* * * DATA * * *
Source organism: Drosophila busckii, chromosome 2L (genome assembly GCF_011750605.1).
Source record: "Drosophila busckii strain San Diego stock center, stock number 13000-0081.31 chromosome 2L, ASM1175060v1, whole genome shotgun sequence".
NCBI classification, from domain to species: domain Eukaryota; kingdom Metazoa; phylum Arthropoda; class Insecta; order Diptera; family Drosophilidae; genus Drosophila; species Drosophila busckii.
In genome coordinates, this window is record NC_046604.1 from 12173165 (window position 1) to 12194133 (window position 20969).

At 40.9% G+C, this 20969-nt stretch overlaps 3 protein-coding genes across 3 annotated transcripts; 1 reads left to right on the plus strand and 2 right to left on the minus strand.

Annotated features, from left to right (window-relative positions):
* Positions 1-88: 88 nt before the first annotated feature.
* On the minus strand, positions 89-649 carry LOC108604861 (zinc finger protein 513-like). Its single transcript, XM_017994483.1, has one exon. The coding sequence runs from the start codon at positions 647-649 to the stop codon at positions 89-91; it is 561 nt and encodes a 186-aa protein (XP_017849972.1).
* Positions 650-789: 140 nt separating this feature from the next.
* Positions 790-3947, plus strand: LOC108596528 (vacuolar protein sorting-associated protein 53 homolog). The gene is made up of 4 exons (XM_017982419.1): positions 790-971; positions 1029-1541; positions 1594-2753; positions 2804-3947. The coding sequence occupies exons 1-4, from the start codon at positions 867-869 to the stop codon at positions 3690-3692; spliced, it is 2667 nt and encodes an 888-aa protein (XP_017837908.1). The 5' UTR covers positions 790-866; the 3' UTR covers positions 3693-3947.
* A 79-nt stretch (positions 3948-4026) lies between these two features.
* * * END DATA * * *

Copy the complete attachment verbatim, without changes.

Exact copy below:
Source organism: Drosophila busckii, chromosome 2L (genome assembly GCF_011750605.1).
Source record: "Drosophila busckii strain San Diego stock center, stock number 13000-0081.31 chromosome 2L, ASM1175060v1, whole genome shotgun sequence".
NCBI classification, from domain to species: domain Eukaryota; kingdom Metazoa; phylum Arthropoda; class Insecta; order Diptera; family Drosophilidae; genus Drosophila; species Drosophila busckii.
In genome coordinates, this window is record NC_046604.1 from 12173165 (window position 1) to 12194133 (window position 20969).

At 40.9% G+C, this 20969-nt stretch overlaps 3 protein-coding genes across 3 annotated transcripts; 1 reads left to right on the plus strand and 2 right to left on the minus strand.

Annotated features, from left to right (window-relative positions):
* Positions 1-88: 88 nt before the first annotated feature.
* On the minus strand, positions 89-649 carry LOC108604861 (zinc finger protein 513-like). Its single transcript, XM_017994483.1, has one exon. The coding sequence runs from the start codon at positions 647-649 to the stop codon at positions 89-91; it is 561 nt and encodes a 186-aa protein (XP_017849972.1).
* Positions 650-789: 140 nt separating this feature from the next.
* Positions 790-3947, plus strand: LOC108596528 (vacuolar protein sorting-associated protein 53 homolog). The gene is made up of 4 exons (XM_017982419.1): positions 790-971; positions 1029-1541; positions 1594-2753; positions 2804-3947. The coding sequence occupies exons 1-4, from the start codon at positions 867-869 to the stop codon at positions 3690-3692; spliced, it is 2667 nt and encodes an 888-aa protein (XP_017837908.1). The 5' UTR covers positions 790-866; the 3' UTR covers positions 3693-3947.
* A 79-nt stretch (positions 3948-4026) lies between these two features.